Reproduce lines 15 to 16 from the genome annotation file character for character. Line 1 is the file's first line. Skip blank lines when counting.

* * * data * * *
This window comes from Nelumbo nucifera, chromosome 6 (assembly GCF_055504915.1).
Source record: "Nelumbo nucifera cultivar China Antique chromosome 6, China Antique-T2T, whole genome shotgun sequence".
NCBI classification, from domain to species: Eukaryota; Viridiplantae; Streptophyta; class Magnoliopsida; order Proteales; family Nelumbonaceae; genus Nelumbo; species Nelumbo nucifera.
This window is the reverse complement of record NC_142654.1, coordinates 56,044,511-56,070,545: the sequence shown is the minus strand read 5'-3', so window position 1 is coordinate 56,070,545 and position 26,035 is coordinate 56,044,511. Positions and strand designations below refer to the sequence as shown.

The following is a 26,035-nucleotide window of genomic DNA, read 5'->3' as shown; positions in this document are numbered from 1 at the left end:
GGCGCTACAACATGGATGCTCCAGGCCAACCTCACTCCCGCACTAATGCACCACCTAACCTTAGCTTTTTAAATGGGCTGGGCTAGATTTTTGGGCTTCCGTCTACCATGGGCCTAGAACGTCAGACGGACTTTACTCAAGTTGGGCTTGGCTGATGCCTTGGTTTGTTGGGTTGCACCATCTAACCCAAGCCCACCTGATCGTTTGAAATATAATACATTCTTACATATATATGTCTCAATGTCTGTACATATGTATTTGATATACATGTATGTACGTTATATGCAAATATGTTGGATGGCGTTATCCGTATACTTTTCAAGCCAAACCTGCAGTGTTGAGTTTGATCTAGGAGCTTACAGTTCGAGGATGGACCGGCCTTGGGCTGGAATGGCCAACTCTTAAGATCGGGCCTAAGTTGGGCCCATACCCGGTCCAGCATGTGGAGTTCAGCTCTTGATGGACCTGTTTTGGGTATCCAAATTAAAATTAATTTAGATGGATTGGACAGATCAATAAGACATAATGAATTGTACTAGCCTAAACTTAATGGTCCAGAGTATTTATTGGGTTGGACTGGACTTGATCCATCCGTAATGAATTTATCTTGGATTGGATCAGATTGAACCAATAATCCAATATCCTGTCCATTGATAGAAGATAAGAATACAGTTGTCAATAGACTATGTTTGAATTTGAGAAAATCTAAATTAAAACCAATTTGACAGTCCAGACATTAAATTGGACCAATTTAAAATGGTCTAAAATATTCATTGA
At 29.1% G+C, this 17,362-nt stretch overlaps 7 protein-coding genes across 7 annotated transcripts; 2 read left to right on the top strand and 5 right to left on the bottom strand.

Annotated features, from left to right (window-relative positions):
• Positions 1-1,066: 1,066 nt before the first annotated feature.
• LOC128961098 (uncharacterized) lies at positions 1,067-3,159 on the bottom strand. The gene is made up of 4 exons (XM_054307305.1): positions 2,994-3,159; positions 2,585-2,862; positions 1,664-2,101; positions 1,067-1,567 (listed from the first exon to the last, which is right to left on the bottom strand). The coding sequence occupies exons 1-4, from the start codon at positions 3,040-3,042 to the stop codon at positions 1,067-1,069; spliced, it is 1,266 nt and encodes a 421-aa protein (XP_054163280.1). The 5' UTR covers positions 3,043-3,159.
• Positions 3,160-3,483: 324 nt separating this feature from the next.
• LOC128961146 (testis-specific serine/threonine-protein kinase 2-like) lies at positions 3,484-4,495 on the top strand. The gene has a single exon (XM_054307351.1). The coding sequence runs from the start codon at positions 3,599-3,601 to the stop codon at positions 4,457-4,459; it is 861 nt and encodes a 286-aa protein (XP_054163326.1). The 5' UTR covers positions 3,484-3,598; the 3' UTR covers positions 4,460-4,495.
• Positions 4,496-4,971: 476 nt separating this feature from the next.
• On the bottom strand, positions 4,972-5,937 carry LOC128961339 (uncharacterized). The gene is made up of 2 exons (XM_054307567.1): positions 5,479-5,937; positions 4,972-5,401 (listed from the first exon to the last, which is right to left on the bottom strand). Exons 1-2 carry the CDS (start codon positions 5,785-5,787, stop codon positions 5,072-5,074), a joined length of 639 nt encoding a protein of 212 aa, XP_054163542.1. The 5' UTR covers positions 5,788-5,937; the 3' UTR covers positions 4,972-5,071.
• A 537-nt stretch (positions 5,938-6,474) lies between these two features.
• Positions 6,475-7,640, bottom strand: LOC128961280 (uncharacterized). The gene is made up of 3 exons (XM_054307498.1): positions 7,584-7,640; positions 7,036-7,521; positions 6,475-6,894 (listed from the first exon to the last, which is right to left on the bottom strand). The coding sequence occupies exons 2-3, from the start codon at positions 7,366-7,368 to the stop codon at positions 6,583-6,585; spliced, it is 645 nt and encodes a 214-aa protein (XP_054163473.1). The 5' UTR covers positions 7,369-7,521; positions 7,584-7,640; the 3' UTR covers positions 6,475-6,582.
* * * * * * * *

• A 537-nt stretch (positions 5,938-6,474) lies between these two features.
• Positions 6,475-7,640, bottom strand: LOC128961280 (uncharacterized). The gene is made up of 3 exons (XM_054307498.1): positions 7,584-7,640; positions 7,036-7,521; positions 6,475-6,894 (listed from the first exon to the last, which is right to left on the bottom strand). The coding sequence occupies exons 2-3, from the start codon at positions 7,366-7,368 to the stop codon at positions 6,583-6,585; spliced, it is 645 nt and encodes a 214-aa protein (XP_054163473.1). The 5' UTR covers positions 7,369-7,521; positions 7,584-7,640; the 3' UTR covers positions 6,475-6,582.